Kangxi Period, Circa 1690
Height: 14 1/4 inches (36.2 cm.)
Donnelly 1969, plate 87b.
National Museum of Ethnology, Leiden, illustrated in Penkala 1980, plate CXL, page 242.
Damo, also known as Bodhidharma, was the first patrician of Chinese Buddhism and founder of the Meditative School of China, which espoused enlightenment solely through the mind, not through books.1 A patriarch had no ruling or authoritative power, he was simply a defender and teacher of Buddhism who could accomplish great intellectual feats and meditate deeply into the recesses of Buddha’s mind. Tradition relates that when Damo was an old man he traveled from India to China, reaching Canton circa 520-527. He was then invited to Nanking, but upon his difficulty in instructing the Emperor Wu, Damo left the court and spent the next nine years in meditation. His death is variously reported as occurring in 529 or 535. Having survived five poisoning attempts, Damo never returned to his native India.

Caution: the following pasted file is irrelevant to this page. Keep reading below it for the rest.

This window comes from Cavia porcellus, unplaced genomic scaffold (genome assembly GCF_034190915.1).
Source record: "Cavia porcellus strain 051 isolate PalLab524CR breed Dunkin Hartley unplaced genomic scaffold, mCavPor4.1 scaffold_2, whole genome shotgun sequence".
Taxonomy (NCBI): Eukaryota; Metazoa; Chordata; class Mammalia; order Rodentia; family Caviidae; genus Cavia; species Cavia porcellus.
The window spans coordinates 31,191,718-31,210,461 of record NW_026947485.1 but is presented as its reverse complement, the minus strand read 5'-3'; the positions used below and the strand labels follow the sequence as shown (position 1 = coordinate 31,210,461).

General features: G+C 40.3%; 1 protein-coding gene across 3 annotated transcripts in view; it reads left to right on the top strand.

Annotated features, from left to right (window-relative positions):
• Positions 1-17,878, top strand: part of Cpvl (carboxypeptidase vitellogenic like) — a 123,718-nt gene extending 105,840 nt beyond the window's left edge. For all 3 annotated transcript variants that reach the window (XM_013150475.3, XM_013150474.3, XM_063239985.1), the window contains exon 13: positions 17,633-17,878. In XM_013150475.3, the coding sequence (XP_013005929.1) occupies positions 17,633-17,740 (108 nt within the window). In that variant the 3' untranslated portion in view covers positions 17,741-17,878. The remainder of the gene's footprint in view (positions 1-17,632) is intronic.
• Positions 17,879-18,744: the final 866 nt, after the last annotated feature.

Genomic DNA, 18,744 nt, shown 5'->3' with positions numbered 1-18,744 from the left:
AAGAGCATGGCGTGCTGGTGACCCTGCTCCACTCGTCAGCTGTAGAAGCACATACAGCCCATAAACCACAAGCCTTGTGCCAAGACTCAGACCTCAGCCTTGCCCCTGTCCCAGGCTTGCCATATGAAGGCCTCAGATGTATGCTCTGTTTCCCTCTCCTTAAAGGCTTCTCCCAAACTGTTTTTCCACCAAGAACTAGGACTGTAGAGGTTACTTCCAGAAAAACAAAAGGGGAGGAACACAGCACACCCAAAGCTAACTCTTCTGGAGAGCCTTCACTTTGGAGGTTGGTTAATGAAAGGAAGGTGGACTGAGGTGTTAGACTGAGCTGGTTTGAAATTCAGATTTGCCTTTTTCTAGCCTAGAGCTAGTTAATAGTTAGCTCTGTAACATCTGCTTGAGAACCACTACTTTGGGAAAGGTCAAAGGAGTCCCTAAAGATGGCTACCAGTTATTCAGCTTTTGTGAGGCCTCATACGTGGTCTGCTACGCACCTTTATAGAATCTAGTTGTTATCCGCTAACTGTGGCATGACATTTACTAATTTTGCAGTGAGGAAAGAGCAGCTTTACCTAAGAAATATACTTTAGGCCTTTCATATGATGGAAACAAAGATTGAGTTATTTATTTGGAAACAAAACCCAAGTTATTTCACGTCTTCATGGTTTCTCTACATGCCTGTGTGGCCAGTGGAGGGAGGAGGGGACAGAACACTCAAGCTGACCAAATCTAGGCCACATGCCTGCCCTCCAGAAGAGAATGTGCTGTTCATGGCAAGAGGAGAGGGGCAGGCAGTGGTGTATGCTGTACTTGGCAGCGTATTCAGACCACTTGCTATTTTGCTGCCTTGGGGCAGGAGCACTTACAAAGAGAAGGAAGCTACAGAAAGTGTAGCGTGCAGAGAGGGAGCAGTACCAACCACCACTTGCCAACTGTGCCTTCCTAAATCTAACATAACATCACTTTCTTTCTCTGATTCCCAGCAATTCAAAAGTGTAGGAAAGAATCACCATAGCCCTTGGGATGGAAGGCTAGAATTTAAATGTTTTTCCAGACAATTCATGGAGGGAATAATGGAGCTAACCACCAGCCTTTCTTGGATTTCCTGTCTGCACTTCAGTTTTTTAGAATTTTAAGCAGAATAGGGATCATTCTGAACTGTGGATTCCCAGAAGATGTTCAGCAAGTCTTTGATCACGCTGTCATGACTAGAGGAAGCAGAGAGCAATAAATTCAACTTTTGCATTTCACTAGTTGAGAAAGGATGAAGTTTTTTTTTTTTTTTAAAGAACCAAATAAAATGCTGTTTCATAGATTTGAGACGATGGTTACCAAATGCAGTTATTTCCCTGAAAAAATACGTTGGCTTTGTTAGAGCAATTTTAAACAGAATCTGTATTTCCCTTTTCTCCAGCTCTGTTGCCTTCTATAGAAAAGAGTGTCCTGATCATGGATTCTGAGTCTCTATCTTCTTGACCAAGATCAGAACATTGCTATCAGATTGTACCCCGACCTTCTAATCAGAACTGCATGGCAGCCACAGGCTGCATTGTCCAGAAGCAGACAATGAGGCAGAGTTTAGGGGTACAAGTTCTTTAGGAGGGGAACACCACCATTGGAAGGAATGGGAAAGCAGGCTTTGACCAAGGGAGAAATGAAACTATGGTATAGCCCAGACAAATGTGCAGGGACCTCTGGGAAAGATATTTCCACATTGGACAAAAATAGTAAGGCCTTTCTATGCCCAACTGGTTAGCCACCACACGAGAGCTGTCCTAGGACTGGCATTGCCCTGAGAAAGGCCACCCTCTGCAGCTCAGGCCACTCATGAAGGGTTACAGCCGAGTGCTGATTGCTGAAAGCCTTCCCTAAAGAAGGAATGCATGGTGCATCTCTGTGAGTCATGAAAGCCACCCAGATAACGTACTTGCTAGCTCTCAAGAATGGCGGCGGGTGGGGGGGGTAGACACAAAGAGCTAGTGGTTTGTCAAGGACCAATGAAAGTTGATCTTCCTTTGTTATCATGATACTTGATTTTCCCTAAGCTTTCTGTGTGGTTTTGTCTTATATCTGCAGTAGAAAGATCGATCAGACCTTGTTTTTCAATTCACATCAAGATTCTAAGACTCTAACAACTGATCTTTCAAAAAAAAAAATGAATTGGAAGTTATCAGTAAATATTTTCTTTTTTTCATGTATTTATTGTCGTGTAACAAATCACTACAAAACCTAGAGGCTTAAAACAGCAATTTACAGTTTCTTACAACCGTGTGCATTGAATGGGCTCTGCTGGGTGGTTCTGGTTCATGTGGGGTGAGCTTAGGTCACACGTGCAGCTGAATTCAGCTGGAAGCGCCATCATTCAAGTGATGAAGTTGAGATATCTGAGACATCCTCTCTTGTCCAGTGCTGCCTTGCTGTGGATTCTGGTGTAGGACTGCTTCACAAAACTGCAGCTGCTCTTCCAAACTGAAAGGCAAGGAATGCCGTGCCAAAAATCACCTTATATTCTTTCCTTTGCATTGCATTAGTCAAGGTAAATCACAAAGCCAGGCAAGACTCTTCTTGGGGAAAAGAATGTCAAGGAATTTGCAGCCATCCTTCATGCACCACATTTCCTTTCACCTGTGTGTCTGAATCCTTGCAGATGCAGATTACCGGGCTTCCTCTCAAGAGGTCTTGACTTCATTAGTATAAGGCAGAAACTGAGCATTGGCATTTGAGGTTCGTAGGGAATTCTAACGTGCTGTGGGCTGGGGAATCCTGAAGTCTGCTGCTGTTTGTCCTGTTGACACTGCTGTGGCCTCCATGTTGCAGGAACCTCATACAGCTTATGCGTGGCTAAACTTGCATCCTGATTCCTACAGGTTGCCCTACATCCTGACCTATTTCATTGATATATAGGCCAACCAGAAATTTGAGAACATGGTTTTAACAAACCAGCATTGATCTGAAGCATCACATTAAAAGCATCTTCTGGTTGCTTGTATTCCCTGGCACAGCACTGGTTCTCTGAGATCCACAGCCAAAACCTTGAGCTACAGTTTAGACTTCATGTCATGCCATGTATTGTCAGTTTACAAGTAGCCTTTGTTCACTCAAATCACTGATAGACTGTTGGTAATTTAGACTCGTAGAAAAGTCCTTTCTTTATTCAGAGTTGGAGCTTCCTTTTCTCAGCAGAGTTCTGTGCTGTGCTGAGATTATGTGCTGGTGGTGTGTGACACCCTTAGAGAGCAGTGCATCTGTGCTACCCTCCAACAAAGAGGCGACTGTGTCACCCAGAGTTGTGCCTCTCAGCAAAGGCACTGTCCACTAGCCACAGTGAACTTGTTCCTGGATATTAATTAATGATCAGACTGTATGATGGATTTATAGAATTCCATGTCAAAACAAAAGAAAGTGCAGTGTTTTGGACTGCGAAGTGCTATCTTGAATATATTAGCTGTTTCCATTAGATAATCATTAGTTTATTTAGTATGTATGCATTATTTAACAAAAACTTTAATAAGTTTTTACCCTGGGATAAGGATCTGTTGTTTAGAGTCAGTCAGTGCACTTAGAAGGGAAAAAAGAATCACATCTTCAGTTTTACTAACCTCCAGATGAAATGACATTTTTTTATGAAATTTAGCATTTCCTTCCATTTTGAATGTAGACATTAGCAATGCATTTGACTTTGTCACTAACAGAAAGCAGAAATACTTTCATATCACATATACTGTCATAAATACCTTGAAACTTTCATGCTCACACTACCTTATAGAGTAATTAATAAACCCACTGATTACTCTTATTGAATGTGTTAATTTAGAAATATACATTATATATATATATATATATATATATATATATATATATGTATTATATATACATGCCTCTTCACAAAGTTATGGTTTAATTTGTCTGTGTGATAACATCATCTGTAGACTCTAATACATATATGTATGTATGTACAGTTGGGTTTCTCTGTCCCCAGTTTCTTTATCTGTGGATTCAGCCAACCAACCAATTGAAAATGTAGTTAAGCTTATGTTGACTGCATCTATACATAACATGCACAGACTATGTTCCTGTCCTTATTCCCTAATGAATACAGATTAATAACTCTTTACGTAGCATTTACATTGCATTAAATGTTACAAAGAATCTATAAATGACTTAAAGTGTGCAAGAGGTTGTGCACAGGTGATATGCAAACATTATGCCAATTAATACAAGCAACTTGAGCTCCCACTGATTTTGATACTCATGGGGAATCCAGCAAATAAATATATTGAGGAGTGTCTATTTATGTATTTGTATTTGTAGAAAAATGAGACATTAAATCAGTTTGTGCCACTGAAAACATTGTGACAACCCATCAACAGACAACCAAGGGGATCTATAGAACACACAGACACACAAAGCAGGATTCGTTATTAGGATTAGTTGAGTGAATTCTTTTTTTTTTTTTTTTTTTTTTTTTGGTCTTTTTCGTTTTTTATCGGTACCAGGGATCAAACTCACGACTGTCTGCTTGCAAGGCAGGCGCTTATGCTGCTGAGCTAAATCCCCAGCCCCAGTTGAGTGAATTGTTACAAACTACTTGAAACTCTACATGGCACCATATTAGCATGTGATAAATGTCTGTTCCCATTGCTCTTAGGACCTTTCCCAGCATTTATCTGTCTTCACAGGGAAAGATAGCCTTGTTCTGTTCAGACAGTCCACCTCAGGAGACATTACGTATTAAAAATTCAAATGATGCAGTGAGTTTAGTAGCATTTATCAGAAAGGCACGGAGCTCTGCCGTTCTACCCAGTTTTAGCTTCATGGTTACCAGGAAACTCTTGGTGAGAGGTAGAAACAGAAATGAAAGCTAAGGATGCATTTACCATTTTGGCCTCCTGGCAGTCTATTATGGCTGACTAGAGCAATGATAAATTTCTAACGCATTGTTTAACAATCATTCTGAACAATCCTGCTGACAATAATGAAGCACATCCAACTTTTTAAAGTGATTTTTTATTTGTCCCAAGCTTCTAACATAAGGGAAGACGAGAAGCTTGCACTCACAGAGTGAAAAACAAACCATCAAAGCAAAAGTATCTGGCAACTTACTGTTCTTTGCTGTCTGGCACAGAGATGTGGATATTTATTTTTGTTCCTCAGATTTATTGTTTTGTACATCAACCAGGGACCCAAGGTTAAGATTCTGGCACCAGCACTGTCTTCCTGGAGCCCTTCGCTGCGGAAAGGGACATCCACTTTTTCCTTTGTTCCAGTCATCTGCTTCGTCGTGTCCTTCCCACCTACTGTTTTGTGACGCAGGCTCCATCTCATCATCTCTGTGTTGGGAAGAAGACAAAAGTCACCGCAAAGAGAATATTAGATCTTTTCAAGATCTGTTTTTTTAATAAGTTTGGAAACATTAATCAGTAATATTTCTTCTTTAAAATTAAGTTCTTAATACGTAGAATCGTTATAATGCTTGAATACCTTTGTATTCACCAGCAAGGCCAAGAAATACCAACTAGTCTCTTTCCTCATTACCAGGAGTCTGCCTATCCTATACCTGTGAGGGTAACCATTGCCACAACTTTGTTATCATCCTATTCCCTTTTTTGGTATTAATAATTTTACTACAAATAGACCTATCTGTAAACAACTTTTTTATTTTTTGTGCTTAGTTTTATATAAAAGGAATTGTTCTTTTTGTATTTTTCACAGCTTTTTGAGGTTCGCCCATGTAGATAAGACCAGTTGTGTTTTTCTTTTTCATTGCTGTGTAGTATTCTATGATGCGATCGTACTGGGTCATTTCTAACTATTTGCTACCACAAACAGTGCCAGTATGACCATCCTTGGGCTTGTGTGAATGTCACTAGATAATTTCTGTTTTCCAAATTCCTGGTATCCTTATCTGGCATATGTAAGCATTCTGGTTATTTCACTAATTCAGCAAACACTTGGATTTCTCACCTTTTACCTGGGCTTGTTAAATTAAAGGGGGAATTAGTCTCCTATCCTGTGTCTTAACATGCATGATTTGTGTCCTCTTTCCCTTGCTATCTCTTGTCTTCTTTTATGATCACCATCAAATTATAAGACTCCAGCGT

The subtle iconography included in our hooded figures relates two stories generally associated with Damo’s life. Each figure stands securely on a base imitating softy rolling waves, referring to the incident when Emperor Wu’s messenger was sent to retrieve the patriarch, only to fine him crossing the Yangtse river on a leaf-like twig or reed. The slipper that Damo cradles in one hand is associated with another story of when the patriarch was crossing a wide field, carrying only one sandal, and was approached by an official who inquired as to where the patriarch was traveling. To this Damo responded “To the Western Paradise.” According to legend, when his coffin was opened at a later date it contained nothing but the other sandal.